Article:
A main application issue was language. To hasten its release and minimize cost, the site was translated using machine translations similar to Google Translate, as indicated by the “Powered by Google Translate” on the top of the page, making the translations “very confusing and incorrect,” Beth Mellen, a supervising attorney in the Housing Law Unit and the director of Legal Aid’s Eviction Defense Project for the District, says.
While machine translations like Google Translate work for basic concepts, it doesn’t for entire websites, Mellen says, adding that she understands the Department of Human Services’ urgency with the program launch but hoped these issues would be addressed later.
“The things that troubled us were things where we felt like we brought them up. They did have some time to work on them and we didn’t see a lot of progress over the months,” Mellen says, noting that their concerns weren’t fully addressed.
However, Livingstone says that while the application, resources, and website were translated into six languages using a machine translation service. “Over time, we have worked to have certified linguists professionally translate all elements of the program manually, beginning with the application, then the resources, and finally the website,” Livingstone says, adding that STAY DC also had a call center with multilingual staff to assist residents.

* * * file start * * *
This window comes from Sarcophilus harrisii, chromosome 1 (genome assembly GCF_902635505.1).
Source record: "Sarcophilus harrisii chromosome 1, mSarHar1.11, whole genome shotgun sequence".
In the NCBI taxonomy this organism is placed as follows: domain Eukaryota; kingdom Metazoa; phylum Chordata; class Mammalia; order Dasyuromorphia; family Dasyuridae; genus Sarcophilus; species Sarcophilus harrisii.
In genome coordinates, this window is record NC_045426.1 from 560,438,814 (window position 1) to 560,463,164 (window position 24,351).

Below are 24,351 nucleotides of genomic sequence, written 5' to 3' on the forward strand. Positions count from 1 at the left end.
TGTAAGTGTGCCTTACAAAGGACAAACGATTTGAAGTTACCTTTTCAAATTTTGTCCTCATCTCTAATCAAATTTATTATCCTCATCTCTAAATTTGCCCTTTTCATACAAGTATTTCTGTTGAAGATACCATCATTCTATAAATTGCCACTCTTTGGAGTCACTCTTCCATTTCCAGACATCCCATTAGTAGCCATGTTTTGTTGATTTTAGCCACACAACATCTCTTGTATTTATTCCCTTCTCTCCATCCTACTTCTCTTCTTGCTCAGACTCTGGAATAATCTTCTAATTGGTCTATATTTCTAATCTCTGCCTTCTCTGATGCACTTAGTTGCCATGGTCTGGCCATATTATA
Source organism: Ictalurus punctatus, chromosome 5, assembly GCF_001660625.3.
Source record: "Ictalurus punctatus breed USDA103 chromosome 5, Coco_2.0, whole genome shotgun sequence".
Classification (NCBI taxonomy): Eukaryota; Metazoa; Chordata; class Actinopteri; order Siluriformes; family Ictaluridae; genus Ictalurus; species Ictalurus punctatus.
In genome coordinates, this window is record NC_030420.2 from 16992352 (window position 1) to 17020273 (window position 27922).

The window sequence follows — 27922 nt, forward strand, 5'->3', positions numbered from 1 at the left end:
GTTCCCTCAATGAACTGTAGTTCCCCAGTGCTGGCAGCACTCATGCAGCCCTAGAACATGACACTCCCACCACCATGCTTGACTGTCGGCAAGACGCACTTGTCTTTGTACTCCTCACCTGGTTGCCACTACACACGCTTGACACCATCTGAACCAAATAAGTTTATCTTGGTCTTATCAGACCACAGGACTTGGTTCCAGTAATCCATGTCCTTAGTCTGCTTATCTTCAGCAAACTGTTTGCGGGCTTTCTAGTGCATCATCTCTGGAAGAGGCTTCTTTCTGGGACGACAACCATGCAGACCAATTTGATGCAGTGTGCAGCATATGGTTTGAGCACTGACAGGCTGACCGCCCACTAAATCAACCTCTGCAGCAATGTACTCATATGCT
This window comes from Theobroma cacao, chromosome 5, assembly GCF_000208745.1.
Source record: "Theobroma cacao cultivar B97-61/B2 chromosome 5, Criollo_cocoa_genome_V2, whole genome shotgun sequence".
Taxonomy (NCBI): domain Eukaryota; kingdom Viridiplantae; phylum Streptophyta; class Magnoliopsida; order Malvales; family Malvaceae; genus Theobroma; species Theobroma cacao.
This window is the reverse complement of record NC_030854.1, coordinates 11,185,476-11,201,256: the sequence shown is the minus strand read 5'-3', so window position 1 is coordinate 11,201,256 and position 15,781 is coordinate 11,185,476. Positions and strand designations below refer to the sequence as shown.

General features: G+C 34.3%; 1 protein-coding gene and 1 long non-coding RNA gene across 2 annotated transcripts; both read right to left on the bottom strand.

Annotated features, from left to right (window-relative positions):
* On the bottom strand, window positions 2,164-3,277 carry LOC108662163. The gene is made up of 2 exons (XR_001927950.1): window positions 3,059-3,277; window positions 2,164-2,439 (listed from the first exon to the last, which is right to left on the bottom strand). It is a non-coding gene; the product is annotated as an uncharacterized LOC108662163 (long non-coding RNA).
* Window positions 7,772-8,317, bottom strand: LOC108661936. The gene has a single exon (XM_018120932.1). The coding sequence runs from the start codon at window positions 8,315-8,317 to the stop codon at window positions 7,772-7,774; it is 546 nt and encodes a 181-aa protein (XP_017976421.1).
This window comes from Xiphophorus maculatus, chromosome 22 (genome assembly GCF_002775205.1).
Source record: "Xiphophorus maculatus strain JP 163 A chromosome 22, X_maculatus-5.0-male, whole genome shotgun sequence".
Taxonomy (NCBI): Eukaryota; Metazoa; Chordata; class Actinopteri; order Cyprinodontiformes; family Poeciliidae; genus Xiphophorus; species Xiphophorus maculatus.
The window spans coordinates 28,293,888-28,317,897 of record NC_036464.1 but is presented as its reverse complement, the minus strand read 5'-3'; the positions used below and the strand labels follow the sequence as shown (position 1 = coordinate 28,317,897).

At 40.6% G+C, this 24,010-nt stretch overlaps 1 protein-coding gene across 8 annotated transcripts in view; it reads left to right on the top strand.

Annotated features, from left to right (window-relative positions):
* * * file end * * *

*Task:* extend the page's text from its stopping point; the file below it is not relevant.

Since translations were available, “we believe all community members who desired to apply had the opportunity to do so,” Livingstone says. This view contrasts with what advocates and volunteers like Mellen and Norma saw firsthand while working with community members.
From Mellen’s experience, she says the top two reasons people were denied STAY DC funds were failure to document lease and income. Documenting a lease was difficult since in D.C., tenants don’t have to have a current written lease; as long as they originally had one, it remains in effect, Mellen says.
While Livingstone says self attestation forms were available on the website for proof of rental obligation, financial impact, housing impact, and income qualification since the program launch, advocates and applicants say that was not their understanding. Uncertainty about applying if you live with multiple people in a house, if your name isn’t on the lease, and if you don’t have proof of income persisted throughout the application process.
“Many undocumented workers live in crowded houses or apartments, one-room situations, or basements with other families,” according to the Trabajadores Unidos report. With low salaries and a high cost of living in D.C., many residents live with multiple people.